Genetic Testing For Some Men With Prostate Cancer
Some doctors now recommend that some men with prostate cancer be tested to look for certain inherited gene changes. This includes men in whom a family cancer syndrome is suspected, as well as men with prostate cancer that has certain high-risk features or that has spread to other parts of the body. Talk to your doctor about the possible pros, cons, and limitations of such testing.
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What’s A Raised Psa Level
The amount of PSA in your blood is measured in nanograms of PSA per millilitre of blood .
If you’re aged 50 to 69, raised PSA is 3ng/ml or higher.
A raised PSA level in your blood may be a sign of prostate cancer, but it can also be a sign of another condition that’s not cancer, such as:
Signs That Warrant An Immediate Trip To A Doctor
Some common cancer signs that should result in a visit to the emergency room or to a doctor as soon as possible include:
- coughing up mucus tinged with blood
- blood in stools or urine
- lump in the breast, testicles, under the arm, or anywhere that it didnt exist before
- unexplained but noticeable weight loss
- severe unexplained pain in the head, neck, chest, abdomen, or pelvis
These and other signs and symptoms will be evaluated. Screenings, such as blood and urine tests and imaging tests, will be used if your doctor thinks its appropriate.
These tests are done both to help make a diagnosis as well as rule out various causes of your signs and symptoms.
When seeing a doctor, be prepared to share the following information:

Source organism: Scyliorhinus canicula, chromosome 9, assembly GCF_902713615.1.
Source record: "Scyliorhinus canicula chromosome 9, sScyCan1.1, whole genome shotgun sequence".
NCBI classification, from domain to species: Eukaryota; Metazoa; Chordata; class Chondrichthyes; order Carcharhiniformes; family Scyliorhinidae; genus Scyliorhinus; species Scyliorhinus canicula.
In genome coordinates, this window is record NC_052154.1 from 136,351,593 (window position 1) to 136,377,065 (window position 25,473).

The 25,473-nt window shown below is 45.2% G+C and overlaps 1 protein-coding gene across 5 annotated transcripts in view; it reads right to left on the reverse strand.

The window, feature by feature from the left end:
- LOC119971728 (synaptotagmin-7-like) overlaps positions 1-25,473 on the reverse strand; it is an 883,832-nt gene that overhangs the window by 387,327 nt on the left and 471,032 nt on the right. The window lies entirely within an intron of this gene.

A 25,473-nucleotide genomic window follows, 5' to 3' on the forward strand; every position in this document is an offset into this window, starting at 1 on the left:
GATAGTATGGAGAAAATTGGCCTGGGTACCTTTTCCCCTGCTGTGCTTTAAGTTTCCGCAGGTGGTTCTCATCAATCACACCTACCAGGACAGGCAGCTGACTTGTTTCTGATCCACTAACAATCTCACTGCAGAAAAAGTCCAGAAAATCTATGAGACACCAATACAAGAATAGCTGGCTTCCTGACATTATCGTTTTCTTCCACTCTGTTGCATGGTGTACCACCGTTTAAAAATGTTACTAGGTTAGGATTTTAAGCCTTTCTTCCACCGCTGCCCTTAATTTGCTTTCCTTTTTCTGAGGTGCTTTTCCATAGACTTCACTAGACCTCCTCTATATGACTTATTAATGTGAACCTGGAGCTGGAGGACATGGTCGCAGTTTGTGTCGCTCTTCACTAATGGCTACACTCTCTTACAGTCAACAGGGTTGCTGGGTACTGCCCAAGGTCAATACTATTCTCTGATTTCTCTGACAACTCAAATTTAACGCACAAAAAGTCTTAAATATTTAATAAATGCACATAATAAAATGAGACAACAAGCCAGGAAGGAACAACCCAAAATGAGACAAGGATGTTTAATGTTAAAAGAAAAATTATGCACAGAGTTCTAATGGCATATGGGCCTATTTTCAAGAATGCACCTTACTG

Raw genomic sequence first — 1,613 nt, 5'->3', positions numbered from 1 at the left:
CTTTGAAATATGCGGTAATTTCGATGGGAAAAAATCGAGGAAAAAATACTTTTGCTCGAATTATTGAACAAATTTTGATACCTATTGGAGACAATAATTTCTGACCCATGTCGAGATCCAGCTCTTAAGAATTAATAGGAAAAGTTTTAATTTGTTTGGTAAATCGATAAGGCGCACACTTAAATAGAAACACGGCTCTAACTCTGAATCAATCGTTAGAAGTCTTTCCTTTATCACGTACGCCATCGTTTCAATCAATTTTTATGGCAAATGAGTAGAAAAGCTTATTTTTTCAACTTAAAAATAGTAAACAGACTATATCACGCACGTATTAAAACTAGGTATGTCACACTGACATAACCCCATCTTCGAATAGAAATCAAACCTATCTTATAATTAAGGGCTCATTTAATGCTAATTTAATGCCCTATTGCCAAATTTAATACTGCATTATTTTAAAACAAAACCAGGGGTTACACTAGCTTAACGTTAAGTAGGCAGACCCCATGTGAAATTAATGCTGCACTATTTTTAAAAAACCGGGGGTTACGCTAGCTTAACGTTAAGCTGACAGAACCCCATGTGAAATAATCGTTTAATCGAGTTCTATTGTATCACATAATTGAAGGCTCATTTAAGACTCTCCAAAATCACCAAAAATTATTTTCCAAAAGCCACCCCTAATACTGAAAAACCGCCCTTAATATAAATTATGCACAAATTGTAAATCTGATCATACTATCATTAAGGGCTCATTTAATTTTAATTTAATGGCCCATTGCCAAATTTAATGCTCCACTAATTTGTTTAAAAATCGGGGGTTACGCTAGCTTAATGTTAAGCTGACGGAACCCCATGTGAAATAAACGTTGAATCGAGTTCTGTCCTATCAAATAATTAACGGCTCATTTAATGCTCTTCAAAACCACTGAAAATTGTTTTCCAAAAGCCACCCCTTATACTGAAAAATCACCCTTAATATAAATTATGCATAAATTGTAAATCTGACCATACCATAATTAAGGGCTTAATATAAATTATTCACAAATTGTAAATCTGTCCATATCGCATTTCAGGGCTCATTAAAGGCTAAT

- your personal medical history, including all symptoms you have experienced, as well as when they began
- family history of cancer or other chronic conditions
- list of all medications and supplements you take
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When Should I Get A Psa Test
The guidelines below are adapted from the NCCN Clinical Practice Guidelines In Oncology for Prostate Cancer Early Detection. Please use these guidelines to have a discussion with your physician about your personal risk and make a plan for screening.
- If you are between ages 45 and 75:
- Discuss the risks and benefits of prostate cancer screening with your doctor, have a baseline PSA, and consider a baseline DRE
- If your PSA is below 1 ng/mL and your DRE is normal, repeat testing every 2-4 years
- If your PSA is between 1 and 3 ng/mL and your DRE is normal, repeat testing every 1-2 years
- If your PSA is greater than 3 ng/ML or your DRE is very suspicious, your doctor may suggest additional testing or a biopsy